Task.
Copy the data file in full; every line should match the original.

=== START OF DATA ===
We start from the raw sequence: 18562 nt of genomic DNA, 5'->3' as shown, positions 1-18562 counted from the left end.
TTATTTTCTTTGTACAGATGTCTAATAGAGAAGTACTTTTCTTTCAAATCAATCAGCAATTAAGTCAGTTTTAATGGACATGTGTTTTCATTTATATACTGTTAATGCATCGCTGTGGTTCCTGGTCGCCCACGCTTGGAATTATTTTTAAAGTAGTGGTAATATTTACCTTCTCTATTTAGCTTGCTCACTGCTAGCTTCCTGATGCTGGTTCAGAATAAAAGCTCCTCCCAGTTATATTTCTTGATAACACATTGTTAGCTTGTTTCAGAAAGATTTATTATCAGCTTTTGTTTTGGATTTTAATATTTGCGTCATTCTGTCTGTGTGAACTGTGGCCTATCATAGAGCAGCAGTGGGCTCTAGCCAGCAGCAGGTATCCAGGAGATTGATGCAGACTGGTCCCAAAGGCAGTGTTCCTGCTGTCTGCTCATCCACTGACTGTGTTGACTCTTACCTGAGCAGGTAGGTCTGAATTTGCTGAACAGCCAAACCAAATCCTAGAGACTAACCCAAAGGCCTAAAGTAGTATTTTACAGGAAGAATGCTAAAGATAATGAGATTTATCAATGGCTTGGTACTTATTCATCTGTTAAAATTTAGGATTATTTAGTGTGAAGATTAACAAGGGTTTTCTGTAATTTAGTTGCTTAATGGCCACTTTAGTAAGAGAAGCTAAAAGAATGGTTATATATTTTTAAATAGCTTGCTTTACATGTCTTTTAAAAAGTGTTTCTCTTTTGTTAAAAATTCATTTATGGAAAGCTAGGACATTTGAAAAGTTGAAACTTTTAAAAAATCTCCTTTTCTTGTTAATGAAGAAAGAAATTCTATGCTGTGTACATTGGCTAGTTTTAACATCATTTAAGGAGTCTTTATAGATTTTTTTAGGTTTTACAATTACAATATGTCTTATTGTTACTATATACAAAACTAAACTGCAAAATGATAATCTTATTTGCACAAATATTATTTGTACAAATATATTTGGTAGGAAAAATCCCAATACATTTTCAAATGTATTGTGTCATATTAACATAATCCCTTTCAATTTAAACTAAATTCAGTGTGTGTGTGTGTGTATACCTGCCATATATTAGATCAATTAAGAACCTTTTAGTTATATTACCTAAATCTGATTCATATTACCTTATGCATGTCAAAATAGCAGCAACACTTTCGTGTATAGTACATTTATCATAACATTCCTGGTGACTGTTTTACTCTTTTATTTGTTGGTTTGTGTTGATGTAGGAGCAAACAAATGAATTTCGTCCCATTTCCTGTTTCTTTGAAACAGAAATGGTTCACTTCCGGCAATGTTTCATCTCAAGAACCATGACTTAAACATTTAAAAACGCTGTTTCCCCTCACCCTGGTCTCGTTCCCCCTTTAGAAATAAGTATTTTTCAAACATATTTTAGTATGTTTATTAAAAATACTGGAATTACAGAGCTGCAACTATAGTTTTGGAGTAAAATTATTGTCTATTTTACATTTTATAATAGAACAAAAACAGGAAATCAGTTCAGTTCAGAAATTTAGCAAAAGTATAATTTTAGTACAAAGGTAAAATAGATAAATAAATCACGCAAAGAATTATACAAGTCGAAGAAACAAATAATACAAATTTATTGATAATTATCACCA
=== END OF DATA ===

We start from the raw sequence: 18562 nt of genomic DNA, 5'->3' as shown, positions 1-18562 counted from the left end.
TTATTTTCTTTGTACAGATGTCTAATAGAGAAGTACTTTTCTTTCAAATCAATCAGCAATTAAGTCAGTTTTAATGGACATGTGTTTTCATTTATATACTGTTAATGCATCGCTGTGGTTCCTGGTCGCCCACGCTTGGAATTATTTTTAAAGTAGTGGTAATATTTACCTTCTCTATTTAGCTTGCTCACTGCTAGCTTCCTGATGCTGGTTCAGAATAAAAGCTCCTCCCAGTTATATTTCTTGATAACACATTGTTAGCTTGTTTCAGAAAGATTTATTATCAGCTTTTGTTTTGGATTTTAATATTTGCGTCATTCTGTCTGTGTGAACTGTGGCCTATCATAGAGCAGCAGTGGGCTCTAGCCAGCAGCAGGTATCCAGGAGATTGATGCAGACTGGTCCCAAAGGCAGTGTTCCTGCTGTCTGCTCATCCACTGACTGTGTTGACTCTTACCTGAGCAGGTAGGTCTGAATTTGCTGAACAGCCAAACCAAATCCTAGAGACTAACCCAAAGGCCTAAAGTAGTATTTTACAGGAAGAATGCTAAAGATAATGAGATTTATCAATGGCTTGGTACTTATTCATCTGTTAAAATTTAGGATTATTTAGTGTGAAGATTAACAAGGGTTTTCTGTAATTTAGTTGCTTAATGGCCACTTTAGTAAGAGAAGCTAAAAGAATGGTTATATATTTTTAAATAGCTTGCTTTACATGTCTTTTAAAAAGTGTTTCTCTTTTGTTAAAAATTCATTTATGGAAAGCTAGGACATTTGAAAAGTTGAAACTTTTAAAAAATCTCCTTTTCTTGTTAATGAAGAAAGAAATTCTATGCTGTGTACATTGGCTAGTTTTAACATCATTTAAGGAGTCTTTATAGATTTTTTTAGGTTTTACAATTACAATATGTCTTATTGTTACTATATACAAAACTAAACTGCAAAATGATAATCTTATTTGCACAAATATTATTTGTACAAATATATTTGGTAGGAAAAATCCCAATACATTTTCAAATGTATTGTGTCATATTAACATAATCCCTTTCAATTTAAACTAAATTCAGTGTGTGTGTGTGTGTATACCTGCCATATATTAGATCAATTAAGAACCTTTTAGTTATATTACCTAAATCTGATTCATATTACCTTATGCATGTCAAAATAGCAGCAACACTTTCGTGTATAGTACATTTATCATAACATTCCTGGTGACTGTTTTACTCTTTTATTTGTTGGTTTGTGTTGATGTAGGAGCAAACAAATGAATTTCGTCCCATTTCCTGTTTCTTTGAAACAGAAATGGTTCACTTCCGGCAATGTTTCATCTCAAGAACCATGACTTAAACATTTAAAAACGCTGTTTCCCCTCACCCTGGTCTCGTTCCCCCTTTAGAAATAAGTATTTTTCAAACATATTTTAGTATGTTTATTAAAAATACTGGAATTACAGAGCTGCAACTATAGTTTTGGAGTAAAATTATTGTCTATTTTACATTTTATAATAGAACAAAAACAGGAAATCAGTTCAGTTCAGAAATTTAGCAAAAGTATAATTTTAGTACAAAGGTAAAATAGATAAATAAATCACGCAAAGAATTATACAAGTCGAAGAAACAAATAATACAAATTTATTGATAATTATCACCA